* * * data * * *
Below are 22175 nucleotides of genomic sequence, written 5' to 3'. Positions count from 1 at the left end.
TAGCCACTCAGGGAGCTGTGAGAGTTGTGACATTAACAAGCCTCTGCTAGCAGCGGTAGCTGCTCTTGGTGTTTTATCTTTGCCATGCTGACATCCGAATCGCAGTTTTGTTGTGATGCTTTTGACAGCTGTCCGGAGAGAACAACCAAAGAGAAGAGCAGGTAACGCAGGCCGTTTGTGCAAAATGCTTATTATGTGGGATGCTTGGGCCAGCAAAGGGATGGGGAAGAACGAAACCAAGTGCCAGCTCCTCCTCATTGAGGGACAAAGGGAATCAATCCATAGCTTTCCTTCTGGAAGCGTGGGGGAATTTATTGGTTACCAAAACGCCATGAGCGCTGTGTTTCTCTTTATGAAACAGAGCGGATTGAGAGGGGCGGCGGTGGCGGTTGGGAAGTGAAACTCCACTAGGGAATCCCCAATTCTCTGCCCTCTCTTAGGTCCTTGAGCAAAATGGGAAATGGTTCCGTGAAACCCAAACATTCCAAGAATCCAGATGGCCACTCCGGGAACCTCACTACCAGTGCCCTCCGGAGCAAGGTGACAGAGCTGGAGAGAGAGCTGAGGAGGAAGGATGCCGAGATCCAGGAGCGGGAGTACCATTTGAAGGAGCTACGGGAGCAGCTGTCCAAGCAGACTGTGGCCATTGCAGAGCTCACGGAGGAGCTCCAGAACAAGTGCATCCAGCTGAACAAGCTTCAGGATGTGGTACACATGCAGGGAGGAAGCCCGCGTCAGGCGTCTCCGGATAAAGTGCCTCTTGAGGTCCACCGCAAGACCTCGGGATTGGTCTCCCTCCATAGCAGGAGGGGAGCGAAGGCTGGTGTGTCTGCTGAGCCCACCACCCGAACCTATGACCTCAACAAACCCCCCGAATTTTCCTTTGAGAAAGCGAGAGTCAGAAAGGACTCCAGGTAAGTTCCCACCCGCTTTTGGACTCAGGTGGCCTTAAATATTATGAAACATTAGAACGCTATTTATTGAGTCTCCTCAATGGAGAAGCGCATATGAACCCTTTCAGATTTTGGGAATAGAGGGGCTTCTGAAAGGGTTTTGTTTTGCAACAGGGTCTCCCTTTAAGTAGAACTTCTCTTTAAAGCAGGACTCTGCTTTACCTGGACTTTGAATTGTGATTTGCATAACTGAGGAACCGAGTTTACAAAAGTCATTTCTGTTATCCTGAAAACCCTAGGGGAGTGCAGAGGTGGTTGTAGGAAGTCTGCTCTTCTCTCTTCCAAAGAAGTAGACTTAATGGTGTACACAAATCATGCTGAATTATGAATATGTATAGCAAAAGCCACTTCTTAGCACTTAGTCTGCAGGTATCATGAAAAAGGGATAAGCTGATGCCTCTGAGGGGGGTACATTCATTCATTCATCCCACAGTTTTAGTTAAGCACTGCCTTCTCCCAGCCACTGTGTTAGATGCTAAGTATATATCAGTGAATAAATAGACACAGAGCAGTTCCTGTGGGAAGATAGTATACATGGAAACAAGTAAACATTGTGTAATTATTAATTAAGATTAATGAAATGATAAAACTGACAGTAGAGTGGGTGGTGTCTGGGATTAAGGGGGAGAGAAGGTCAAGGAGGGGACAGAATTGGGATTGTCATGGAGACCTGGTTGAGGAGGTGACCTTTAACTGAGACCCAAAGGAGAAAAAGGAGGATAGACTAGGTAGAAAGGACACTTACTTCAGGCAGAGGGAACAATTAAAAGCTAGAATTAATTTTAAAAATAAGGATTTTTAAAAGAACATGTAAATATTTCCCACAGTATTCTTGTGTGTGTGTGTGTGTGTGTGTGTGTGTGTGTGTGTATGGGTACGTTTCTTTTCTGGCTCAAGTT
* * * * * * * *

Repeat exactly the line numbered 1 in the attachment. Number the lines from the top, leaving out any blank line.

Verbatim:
Below are 22175 nucleotides of genomic sequence, written 5' to 3'. Positions count from 1 at the left end.